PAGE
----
A computational model for the diffusion coefficients of DNA with applications



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The sequence-dependent curvature and flexibility of DNA is critical for many biochemically important processes. However, few experimental methods are available for directly probing these properties at the base-pair level. One promising way to predict these properties as a function of sequence is to model DNA with a set of base-pair parameters that describe the local stacking of the different possible base-pair step combinations. In this dissertation research, we develop and study a computational model for predicting the diffusion coefficients of short, relatively rigid DNA fragments from the sequence and the base-pair parameters. We focus on diffusion coefficients because various experimental methods have been developed to measure them. Moreover, these coefficients can also be computed numerically from the Stokes equations based on the three-dimensional shape of the macromolecule. By comparing the predicted diffusion coefficients with experimental measurements, we can potentially obtain refined estimates of various base-pair parameters for DNA.

Our proposed model consists of three sub-models. First, we consider the geometric model of DNA, which is sequence-dependent and controlled by a set of base-pair parameters. We introduce a set of new base-pair parameters, which are convenient for computation and lead to a precise geometric interpretation. Initial estimates for these parameters are adapted from crystallographic data. With these parameters, we can translate a DNA sequence into a curved tube of uniform radius with hemispherical end caps, which approximates the effective hydrated surface of the molecule. Second, we consider the solvent model, which captures the hydrodynamic properties of DNA based on its geometric shape. We show that the Stokes equations are the leading-order, time-averaged equations in the particle body frame assuming that the Reynolds number is small. We propose an efficient boundary element method with a priori error estimates for the solution of the exterior Stokes equations. Lastly, we consider the diffusion model, which relates our computed results from the solvent model to relevant measurements from various experimental methods. We study the diffusive dynamics of rigid particles of arbitrary shape which often involves arbitrary cross- and self-coupling between translational and rotational degrees of freedom. We use scaling and perturbation analysis to characterize the dynamics at time scales relevant to different classic experimental methods and identify the corresponding diffusion coefficients.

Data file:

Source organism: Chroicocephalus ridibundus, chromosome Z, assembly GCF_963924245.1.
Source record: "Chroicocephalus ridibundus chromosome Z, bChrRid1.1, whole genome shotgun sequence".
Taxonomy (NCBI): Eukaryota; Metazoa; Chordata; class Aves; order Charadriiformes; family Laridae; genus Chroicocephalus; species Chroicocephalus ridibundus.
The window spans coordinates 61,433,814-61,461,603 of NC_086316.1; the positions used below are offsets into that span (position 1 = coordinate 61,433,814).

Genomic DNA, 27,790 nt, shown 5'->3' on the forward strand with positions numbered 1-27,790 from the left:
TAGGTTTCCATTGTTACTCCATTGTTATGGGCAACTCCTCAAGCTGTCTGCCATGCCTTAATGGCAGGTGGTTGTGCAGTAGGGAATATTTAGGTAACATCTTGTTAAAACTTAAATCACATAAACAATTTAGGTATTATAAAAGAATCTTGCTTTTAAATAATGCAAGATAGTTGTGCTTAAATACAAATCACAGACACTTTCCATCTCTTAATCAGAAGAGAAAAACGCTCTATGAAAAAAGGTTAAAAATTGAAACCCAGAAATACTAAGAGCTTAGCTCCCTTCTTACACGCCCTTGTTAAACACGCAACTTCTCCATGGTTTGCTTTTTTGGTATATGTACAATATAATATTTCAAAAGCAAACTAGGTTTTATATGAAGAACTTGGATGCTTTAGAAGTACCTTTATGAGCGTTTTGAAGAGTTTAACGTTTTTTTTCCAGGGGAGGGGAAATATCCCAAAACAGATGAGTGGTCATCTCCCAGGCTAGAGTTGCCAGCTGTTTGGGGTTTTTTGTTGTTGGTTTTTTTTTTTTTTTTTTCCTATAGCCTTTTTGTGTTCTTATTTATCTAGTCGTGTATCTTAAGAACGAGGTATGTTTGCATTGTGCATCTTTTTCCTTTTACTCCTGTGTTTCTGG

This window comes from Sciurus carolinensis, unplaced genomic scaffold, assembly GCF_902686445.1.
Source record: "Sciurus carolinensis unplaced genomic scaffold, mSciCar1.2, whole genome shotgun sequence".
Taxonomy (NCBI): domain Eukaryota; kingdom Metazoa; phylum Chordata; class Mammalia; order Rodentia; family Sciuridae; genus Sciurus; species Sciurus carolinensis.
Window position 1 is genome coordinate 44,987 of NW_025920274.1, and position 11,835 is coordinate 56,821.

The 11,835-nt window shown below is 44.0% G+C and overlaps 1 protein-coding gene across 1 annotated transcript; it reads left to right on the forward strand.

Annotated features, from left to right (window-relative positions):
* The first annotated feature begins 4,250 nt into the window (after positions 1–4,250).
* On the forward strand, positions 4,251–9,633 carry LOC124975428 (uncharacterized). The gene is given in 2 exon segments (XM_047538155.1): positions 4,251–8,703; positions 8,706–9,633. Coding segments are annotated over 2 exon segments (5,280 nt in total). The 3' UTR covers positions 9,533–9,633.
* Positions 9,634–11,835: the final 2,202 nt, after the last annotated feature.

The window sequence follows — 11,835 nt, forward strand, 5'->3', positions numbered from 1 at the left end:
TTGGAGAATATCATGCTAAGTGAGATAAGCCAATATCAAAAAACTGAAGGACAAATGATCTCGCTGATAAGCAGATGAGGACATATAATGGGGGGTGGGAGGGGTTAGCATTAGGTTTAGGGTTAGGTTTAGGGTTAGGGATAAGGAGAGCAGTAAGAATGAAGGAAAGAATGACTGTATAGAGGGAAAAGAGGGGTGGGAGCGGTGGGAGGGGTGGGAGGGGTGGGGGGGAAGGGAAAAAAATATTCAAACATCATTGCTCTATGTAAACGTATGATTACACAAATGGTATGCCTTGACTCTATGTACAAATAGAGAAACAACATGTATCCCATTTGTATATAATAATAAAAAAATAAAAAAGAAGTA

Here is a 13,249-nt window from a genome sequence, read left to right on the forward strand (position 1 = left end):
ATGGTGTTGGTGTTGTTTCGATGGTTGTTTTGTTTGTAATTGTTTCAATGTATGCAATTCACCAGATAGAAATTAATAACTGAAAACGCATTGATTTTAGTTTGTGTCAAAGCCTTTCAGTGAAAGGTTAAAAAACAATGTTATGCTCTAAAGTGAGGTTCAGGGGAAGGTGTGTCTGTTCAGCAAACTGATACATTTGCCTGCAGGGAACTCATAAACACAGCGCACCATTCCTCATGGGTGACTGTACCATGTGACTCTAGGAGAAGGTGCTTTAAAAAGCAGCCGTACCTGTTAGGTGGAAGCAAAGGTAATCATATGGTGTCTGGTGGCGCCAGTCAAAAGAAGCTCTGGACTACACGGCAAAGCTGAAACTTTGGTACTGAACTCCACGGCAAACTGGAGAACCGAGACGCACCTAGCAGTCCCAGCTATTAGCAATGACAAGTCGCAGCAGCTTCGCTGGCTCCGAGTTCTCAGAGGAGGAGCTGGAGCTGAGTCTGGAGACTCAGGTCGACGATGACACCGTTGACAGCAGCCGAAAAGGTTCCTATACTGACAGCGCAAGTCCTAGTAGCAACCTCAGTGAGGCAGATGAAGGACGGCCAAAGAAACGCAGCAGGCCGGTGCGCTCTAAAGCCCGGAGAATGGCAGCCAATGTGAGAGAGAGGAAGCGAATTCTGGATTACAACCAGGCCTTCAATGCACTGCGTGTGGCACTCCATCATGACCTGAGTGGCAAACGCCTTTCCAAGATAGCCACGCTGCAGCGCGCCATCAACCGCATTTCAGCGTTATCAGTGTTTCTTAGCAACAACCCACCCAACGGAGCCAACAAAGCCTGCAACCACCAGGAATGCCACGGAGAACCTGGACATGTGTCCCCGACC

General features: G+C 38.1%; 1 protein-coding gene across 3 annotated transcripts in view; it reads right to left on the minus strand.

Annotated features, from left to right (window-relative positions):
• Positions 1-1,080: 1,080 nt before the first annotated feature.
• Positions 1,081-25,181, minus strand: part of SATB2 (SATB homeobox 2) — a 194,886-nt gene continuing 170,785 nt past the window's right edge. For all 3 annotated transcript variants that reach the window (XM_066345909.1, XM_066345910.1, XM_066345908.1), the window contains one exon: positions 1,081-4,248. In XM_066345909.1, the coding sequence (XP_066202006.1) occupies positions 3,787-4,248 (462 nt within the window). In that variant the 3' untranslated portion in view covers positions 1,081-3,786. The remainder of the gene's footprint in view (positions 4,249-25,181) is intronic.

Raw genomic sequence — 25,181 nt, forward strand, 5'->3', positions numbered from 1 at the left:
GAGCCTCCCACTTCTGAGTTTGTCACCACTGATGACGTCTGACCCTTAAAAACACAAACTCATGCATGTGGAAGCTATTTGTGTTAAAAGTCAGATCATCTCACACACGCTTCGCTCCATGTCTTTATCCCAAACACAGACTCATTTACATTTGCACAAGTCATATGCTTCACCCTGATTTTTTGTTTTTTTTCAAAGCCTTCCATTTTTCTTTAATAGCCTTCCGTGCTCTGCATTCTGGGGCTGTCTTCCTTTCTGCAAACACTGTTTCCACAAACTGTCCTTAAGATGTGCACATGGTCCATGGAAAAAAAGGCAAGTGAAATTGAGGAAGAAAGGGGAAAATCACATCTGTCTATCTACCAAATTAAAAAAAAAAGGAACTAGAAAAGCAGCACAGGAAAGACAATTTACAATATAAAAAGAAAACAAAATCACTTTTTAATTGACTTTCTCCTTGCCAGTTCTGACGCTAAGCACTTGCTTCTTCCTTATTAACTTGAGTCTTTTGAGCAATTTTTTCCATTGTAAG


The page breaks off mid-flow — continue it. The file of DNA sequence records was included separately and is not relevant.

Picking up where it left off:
In the end, we give rigorous proofs for the convergence of our numerical scheme and show numerical evidence to support the validity of our proposed models by making comparisons with experimental data.